Sunday, March 28, 2010


Goal 100. I will participate in the Daring Baker eight months for every twelve months of the 101 goals, not missing two consecutive months. {2/12}~{0/12}~{0/12}

That word describes both the state of my kitchen and this month's Daring Baker results.

The 2010 March Daring Baker’s challenge was hosted by Jennifer of Chocolate Shavings. She chose Orange Tian as the challenge for this month, a dessert based on a recipe from Alain Ducasse’s Cooking School in Paris.

Things seemed to go wrong from the beginning.  I bought the wrong kind of oranges and had to do another run, I forgot to add the marmalade in the second to last step.  I waited too long to mix the gelatin in with the whipped cream.  I decided to go family style with my springform pan because I didn't have enough little cookie cutters.  Sigh.  And I don't really care for citrus desserts.  I was hoping I would like it as it was quite a bit of work.  But I don't really.  On the upside, I know how to make marmalade and how to segment an orange.  I didn't even know I didn't know how to segment an orange before.  I was going to deviate and go with a chocolate and strawberries yumminess. But I went with the original. In the end, I am still glad I did it!  It was fun making such a mess of my kitchen!  

Sunday, March 7, 2010

Chocolate Chunk Banana Bread - Yums!

I had some time on my hands and some bananas on the counter. This meant it was time to test another recipe from the Joy of Cooking. This time it was Banana Bread Cockaigne, page 628. I usually make banana bread from my Better Homes & Gardens Cookbook.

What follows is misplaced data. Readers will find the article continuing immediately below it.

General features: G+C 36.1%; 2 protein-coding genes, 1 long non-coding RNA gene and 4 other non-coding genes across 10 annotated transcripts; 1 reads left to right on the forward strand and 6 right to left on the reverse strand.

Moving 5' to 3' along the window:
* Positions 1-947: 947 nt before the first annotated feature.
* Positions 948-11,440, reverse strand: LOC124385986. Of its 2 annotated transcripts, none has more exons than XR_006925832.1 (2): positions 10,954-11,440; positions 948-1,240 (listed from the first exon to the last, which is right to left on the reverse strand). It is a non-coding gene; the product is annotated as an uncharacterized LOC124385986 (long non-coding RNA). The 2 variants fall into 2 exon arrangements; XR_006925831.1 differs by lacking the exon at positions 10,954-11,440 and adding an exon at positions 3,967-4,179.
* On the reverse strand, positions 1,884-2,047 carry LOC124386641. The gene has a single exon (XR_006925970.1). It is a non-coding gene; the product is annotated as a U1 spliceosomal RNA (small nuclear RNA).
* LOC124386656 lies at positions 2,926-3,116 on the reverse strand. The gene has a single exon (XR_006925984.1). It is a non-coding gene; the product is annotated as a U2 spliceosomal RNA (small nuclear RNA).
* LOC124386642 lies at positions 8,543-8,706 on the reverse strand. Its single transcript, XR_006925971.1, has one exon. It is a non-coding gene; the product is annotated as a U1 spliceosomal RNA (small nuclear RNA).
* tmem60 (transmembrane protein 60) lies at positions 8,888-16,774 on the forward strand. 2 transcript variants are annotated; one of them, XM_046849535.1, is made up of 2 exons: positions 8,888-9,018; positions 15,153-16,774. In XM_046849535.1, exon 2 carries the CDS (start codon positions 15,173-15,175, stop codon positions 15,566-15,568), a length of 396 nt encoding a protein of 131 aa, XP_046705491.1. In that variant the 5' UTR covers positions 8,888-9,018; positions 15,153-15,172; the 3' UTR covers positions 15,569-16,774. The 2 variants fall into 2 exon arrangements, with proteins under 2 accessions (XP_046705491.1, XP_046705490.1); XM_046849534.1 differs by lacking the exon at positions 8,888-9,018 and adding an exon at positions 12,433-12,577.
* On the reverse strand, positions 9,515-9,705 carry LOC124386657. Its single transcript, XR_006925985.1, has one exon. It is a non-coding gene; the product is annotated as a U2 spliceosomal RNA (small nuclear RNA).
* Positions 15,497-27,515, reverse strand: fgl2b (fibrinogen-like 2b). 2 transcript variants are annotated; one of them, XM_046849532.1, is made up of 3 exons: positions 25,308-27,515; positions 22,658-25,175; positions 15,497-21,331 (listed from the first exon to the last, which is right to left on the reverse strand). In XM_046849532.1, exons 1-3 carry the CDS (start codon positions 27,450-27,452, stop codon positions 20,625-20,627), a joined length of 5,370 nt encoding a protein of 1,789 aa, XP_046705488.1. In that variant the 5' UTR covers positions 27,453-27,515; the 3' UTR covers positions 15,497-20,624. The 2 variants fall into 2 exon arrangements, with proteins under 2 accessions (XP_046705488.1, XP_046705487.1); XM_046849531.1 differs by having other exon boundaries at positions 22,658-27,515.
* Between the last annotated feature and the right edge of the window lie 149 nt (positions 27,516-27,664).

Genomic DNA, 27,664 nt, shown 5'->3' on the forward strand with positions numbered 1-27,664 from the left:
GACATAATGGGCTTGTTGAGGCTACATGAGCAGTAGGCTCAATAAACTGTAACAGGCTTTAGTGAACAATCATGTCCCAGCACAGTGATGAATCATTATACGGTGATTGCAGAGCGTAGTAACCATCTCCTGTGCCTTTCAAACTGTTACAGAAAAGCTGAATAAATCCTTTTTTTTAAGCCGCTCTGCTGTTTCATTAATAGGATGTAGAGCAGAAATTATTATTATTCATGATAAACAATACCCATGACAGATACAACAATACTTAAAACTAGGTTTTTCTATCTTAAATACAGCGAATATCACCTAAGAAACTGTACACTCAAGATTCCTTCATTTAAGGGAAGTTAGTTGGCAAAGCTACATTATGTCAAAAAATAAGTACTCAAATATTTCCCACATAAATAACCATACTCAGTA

According to wikipedia, "Cockaigne or Cockayne (pronounced /kɒˈkeɪn/) is a medieval mythical land of plenty, an imaginary place of extreme luxury and ease where physical comforts and pleasures are always immediately at hand and where the harshness of medieval peasant life does not exist." What a delicious concept!

As always with baking, it is best to start with all ingredients at room temperature.  I don't usually plan enough ahead to achieve this.  Someday, I will.

I really need to work on taking pictures of food.  I am not that good at it. This does not look as delicious as it was!
It wasn't as banana'y as I would have liked.  Maybe next time, I'll add a fourth banana.  I also left out the lemon zest and added a teaspoon of vanilla.

1 1/2 cups all-purpose flour
1 1/2 teaspoons baking powder
1/2 teaspoon salt
2/3 cup sugar
1/3 cup vegetable shortening or butter (I used butter)
1 to 2 large eggs (I used 2)
3/4 teaspoon lemon zest (no lemons on hand so I skipped this part)
1 to 1 1/4 cups mashed ripe bananas (2 to 3)
1/2 cup chopped nuts (optional and I don't add nuts)
1/4 finely chopped dried apricots (also optional and not found in my banana bread, maybe someday)
8 ounces of chopped semi sweet chocolate

1. Preheat oven to 350 degrees, grease bread pan.
2. Whisk together all dry ingredients in a small-ish mixing bowl.
3. In a large bowl, beat together the sugar, butter, and vanilla until creamy.  Then beat in 2 large beaten eggs.
4. Add the dry ingredients in 3 parts, beating until smooth with each addition.  Fold in the nuts, apricots or chocolate, if desired. 
5.  Pour into greased bread pan and bake for about 60 minutes or until a knife comes out mostly clean.  The melted chocolate will give you trouble with the clean knife, but you should be able to tell if the banana bread is done with the knife.
6. Cool slightly before unmolding (otherwise it doesn't come out of the pan quite right). 

The book says to cool completely before serving, but that is nonsense.  I love warm, fresh banana bread, especially with a little bit of butter!  Yums!

Wednesday, March 3, 2010

Sloppy Joes!

The last Blog Improvement Project assignment was to work on creative post titles. Clearly, I am not implementing that particular advice yet.